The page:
Microscopy Primer
Light and Color
Microscope Basics
Special Techniques
Digital Imaging
Confocal Microscopy
Live-Cell Imaging
Photomicrography
Microscopy Museum
Virtual Microscopy
Fluorescence
Web Resources
License Info
Image Use
Custom Photos
Partners
Site Info
Contact Us
Publications
Home

The Galleries:

Photo Gallery
Silicon Zoo
Pharmaceuticals
Chip Shots
Phytochemicals
DNA Gallery
Microscapes
Vitamins
Amino Acids
Birthstones
Religion Collection
Pesticides
BeerShots
Cocktail Collection
Screen Savers
Win Wallpaper
Mac Wallpaper
Movie Gallery

Interactive Java Tutorials

Binary Slicing of Digital Images

Isolating specimen details from background noise in low-contrast digital images often benefits from the application of contrast enhancement methods. Binary slicing is a technique that can be utilized to create a high-contrast binary image from a low-contrast grayscale image captured in the microscope. Even in situations where a digital image has adequate contrast, binary slicing is very useful for highlighting individual specimen details.

Interactive Java Tutorial
ATTENTION
Our servers have detected that your web browser does not have the Java Virtual Machine installed or it is not functioning properly. Please install this software in order to view our interactive Java tutorials. You may download the necessary software by clicking on the "Get It Now" button below.

 

This interactive tutorial explores grayscale digital image contrast enhancement through the methods of binary segmentation and binary slicing. When the tutorial initializes, a randomly selected specimen image (captured in the microscope) is displayed in the left hand window entitled Specimen Image. Each specimen name includes, in parentheses, an abbreviation designating the contrast mechanism employed in obtaining the image. The following nomenclature is used: (FL), fluorescence; (BF), brightfield; (DF), darkfield; (PC), phase contrast; (DIC), differential interference contrast (Nomarski); (HMC), Hoffman modulation contrast; and (POL), polarized light. Visitors will note that specimens captured using the various techniques available in optical microscopy behave differently during image processing in the tutorial.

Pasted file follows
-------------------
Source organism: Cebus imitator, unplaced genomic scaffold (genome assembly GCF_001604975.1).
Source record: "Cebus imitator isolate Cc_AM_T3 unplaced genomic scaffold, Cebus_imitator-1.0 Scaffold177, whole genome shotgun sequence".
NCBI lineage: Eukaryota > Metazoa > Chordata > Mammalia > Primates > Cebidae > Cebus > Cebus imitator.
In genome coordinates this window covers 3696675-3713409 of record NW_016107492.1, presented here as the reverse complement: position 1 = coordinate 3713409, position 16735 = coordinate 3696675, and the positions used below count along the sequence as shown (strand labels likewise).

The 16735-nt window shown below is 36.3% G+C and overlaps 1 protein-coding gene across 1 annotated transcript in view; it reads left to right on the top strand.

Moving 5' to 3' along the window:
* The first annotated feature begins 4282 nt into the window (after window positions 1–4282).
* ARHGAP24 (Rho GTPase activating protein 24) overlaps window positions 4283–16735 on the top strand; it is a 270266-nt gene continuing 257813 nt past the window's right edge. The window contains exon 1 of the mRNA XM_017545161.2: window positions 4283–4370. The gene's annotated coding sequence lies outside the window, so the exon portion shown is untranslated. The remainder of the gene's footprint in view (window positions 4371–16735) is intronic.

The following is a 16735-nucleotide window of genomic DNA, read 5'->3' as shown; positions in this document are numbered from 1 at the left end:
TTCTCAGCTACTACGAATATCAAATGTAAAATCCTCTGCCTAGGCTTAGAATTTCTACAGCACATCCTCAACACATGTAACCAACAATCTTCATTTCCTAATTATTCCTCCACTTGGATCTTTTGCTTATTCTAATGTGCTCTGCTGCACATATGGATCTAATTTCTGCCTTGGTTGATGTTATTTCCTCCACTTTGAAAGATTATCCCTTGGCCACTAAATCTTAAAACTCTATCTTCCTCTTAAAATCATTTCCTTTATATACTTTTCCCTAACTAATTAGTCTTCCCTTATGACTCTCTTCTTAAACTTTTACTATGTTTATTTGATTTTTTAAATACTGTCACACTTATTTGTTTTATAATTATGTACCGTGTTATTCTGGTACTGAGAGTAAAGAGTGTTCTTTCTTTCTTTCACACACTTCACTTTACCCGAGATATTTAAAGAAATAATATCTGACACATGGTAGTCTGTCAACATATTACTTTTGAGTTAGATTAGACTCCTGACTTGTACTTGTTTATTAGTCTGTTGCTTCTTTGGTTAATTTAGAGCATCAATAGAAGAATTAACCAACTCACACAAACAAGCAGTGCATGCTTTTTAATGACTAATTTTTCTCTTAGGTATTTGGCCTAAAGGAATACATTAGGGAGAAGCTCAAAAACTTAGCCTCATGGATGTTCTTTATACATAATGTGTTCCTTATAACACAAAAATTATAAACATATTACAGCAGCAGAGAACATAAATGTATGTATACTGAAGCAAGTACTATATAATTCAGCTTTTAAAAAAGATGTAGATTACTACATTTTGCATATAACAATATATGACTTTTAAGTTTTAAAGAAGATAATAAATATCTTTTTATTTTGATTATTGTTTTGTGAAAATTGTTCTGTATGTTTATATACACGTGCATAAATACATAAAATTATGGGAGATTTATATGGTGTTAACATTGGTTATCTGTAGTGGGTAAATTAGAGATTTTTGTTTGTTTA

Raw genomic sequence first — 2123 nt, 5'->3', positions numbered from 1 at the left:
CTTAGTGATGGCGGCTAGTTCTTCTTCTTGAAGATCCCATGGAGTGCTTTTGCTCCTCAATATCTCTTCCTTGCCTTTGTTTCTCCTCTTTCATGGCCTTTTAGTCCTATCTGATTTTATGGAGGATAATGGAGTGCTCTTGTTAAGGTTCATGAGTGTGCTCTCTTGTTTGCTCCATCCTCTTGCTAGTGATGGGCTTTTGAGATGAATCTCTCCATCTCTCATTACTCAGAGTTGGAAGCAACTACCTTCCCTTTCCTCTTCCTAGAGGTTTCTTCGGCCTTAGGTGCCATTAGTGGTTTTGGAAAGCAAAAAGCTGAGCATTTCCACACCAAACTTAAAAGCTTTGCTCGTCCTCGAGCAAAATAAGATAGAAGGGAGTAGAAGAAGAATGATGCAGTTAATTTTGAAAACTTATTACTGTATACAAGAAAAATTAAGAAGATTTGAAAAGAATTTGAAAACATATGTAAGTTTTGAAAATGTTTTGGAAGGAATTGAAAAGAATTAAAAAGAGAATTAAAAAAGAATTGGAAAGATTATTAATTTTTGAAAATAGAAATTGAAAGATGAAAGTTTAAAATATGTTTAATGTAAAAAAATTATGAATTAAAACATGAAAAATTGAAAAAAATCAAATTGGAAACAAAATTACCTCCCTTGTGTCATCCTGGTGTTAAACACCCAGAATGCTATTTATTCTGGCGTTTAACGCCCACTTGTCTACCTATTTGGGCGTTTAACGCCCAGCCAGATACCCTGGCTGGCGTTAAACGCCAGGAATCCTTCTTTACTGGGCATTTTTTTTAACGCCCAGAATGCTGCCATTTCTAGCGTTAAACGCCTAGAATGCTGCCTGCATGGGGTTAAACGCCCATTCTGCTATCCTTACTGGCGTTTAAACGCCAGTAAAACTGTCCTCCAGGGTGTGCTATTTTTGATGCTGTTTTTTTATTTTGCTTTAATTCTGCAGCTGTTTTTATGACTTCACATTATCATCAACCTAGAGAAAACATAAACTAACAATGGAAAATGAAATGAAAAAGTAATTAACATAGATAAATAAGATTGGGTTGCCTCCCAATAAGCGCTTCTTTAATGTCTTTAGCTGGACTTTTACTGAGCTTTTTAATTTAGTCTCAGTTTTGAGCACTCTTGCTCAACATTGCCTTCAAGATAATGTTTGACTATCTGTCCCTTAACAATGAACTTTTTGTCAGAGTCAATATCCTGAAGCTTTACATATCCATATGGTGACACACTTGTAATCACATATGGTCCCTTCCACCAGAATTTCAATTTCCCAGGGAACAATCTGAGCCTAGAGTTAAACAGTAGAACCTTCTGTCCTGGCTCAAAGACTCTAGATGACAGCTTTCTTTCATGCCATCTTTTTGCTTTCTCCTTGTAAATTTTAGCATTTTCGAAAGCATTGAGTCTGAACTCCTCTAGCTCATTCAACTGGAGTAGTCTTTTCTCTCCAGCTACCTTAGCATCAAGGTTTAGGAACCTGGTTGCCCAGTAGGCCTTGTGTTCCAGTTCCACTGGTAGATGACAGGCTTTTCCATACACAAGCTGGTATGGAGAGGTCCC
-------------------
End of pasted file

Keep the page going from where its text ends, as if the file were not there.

Adjacent to the Specimen Image window is the Grayscale Histogram window that contains the gray-level histogram of the original specimen image. To operate the tutorial, select a specimen image from the Choose A Specimen pull-down menu, and then select a threshold level or range using the Threshold Levels sliders. The Display Image radio button collection determines whether the Original, Masked Original, or Binary version of the specimen image is displayed. The Lower threshold slider is activated only when the Masked Original or Binary radio buttons are selected. To enable binary slicing, select the Binary Slicing checkbox, positioned beneath the threshold sliders. Only when binary slicing is enabled will both threshold sliders (Lower and Upper) be activated. The bottom slider controls the lower, and the top slider the upper, gray-level boundary for the binary slicing operation. Selecting the Original radio button from the Display Image collection (the default positon) will produce a display of the original grayscale image in the left-hand window. When the Masked Original radio button is selected, the window title changes to Masked Image and, likewise, when the Binary radio button is selected, the window title changes to Binary Image. Visitors should explore the effects of selecting various threshold and slicing levels on the appearance of the binary and masked images.